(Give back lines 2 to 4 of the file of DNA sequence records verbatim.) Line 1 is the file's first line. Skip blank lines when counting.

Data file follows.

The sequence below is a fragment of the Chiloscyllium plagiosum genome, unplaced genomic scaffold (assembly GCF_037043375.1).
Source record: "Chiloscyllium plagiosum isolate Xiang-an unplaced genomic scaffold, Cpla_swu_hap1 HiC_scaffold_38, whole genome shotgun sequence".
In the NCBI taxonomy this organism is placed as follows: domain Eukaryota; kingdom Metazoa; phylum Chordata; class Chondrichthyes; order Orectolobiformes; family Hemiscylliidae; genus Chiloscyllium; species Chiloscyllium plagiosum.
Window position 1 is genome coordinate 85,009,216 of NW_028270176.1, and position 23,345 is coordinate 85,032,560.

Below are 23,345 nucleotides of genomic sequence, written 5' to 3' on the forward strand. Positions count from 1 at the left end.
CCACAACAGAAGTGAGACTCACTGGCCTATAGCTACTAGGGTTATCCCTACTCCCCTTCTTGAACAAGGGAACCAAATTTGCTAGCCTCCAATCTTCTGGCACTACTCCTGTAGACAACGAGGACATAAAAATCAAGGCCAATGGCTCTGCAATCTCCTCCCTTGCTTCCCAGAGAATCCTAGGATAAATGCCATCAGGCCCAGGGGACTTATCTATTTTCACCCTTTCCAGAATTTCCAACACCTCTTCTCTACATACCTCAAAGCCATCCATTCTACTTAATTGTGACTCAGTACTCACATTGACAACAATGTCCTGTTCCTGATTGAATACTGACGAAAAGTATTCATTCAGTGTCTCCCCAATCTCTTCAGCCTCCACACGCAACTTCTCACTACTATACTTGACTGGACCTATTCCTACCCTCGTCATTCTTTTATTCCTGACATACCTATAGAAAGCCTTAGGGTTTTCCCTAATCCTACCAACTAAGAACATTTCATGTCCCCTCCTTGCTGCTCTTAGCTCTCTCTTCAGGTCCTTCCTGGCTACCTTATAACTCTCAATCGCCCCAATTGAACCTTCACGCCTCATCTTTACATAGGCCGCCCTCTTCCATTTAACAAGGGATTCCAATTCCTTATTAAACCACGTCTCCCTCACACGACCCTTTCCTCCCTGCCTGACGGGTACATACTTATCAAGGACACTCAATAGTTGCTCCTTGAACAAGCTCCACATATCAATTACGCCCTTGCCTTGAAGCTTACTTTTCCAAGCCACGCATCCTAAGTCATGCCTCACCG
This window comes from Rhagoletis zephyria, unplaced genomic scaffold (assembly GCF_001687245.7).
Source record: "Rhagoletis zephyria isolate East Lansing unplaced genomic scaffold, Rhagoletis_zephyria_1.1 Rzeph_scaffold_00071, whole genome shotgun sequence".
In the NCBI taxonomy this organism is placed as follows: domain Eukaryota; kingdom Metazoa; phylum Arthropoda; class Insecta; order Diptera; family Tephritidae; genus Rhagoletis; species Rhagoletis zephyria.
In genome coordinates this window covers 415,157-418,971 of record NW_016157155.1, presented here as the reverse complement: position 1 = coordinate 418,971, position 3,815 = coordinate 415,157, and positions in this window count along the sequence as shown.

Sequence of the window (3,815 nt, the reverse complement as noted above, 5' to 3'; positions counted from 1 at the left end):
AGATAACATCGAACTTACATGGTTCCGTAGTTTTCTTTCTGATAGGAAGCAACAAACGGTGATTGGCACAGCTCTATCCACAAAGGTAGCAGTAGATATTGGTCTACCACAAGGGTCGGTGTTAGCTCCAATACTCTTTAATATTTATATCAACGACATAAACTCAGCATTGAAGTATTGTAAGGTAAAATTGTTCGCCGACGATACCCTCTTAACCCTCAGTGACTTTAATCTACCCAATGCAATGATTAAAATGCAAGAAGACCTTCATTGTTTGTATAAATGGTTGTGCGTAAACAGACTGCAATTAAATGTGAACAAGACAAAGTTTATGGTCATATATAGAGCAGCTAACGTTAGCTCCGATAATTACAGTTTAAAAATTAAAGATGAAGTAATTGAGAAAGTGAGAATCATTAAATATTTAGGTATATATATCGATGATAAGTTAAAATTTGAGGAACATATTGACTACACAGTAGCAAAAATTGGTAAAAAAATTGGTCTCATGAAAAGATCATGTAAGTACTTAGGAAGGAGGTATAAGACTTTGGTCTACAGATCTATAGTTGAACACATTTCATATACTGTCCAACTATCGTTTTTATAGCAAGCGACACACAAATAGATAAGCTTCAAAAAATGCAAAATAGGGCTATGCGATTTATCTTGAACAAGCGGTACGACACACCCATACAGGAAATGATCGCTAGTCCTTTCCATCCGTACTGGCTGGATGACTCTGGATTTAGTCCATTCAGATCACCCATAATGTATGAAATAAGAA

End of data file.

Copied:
Source record: "Chiloscyllium plagiosum isolate Xiang-an unplaced genomic scaffold, Cpla_swu_hap1 HiC_scaffold_38, whole genome shotgun sequence".
In the NCBI taxonomy this organism is placed as follows: domain Eukaryota; kingdom Metazoa; phylum Chordata; class Chondrichthyes; order Orectolobiformes; family Hemiscylliidae; genus Chiloscyllium; species Chiloscyllium plagiosum.
Window position 1 is genome coordinate 85,009,216 of NW_028270176.1, and position 23,345 is coordinate 85,032,560.